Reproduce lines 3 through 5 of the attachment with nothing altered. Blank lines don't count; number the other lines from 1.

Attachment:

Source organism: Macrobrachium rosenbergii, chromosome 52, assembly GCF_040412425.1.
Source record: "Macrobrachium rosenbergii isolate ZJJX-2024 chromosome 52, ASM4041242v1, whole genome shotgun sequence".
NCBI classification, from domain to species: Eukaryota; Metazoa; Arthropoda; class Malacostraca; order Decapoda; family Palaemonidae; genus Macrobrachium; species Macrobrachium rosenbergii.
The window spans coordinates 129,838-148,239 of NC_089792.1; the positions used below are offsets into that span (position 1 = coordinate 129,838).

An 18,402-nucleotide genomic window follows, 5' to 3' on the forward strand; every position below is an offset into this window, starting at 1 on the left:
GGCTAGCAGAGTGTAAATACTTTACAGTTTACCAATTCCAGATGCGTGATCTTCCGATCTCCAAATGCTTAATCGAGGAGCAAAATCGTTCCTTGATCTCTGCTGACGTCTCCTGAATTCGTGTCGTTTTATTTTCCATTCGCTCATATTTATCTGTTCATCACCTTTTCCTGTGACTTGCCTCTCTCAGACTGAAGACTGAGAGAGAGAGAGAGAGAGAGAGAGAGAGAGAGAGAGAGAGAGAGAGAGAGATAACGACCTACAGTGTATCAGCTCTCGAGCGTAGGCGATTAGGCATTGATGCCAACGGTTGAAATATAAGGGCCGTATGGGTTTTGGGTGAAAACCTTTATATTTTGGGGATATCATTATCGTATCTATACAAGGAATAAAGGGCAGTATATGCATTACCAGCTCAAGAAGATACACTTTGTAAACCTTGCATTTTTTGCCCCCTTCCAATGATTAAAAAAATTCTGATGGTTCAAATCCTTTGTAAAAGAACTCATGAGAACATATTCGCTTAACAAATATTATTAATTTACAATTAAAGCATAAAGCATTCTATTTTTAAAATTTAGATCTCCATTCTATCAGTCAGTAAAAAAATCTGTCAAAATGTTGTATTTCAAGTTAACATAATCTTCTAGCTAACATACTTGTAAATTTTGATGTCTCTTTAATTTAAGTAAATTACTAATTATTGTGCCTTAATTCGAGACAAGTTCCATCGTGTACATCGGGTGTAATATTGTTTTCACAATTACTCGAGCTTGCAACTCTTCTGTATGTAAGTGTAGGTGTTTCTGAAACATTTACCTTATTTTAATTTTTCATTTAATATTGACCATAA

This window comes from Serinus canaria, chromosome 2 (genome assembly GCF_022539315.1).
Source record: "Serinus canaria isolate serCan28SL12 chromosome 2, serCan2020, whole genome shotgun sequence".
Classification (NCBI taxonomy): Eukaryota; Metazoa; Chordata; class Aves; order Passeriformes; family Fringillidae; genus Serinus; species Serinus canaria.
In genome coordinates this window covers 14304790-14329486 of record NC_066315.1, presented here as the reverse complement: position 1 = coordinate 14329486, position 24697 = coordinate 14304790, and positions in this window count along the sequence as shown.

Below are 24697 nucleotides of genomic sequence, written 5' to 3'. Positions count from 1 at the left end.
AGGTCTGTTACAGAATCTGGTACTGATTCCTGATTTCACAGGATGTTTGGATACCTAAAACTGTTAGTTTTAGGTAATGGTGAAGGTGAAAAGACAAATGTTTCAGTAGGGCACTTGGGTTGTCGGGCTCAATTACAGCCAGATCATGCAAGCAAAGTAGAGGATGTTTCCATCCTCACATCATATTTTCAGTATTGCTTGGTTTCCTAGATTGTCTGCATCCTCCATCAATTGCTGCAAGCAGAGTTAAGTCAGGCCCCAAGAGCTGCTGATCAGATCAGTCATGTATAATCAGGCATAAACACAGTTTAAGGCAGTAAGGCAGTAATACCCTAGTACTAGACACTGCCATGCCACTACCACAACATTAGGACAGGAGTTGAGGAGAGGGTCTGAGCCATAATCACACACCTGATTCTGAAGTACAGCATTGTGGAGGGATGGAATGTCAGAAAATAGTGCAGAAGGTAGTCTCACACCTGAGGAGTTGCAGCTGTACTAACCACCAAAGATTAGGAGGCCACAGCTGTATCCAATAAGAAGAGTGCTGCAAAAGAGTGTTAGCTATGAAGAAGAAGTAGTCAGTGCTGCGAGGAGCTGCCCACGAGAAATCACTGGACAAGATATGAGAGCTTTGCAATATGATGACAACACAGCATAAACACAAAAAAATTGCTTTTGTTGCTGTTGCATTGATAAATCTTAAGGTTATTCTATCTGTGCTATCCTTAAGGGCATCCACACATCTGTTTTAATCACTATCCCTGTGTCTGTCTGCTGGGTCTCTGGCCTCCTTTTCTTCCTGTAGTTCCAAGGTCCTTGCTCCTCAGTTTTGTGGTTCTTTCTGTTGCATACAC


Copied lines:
NCBI classification, from domain to species: Eukaryota; Metazoa; Arthropoda; class Malacostraca; order Decapoda; family Palaemonidae; genus Macrobrachium; species Macrobrachium rosenbergii.
The window spans coordinates 129,838-148,239 of NC_089792.1; the positions used below are offsets into that span (position 1 = coordinate 129,838).

An 18,402-nucleotide genomic window follows, 5' to 3' on the forward strand; every position below is an offset into this window, starting at 1 on the left: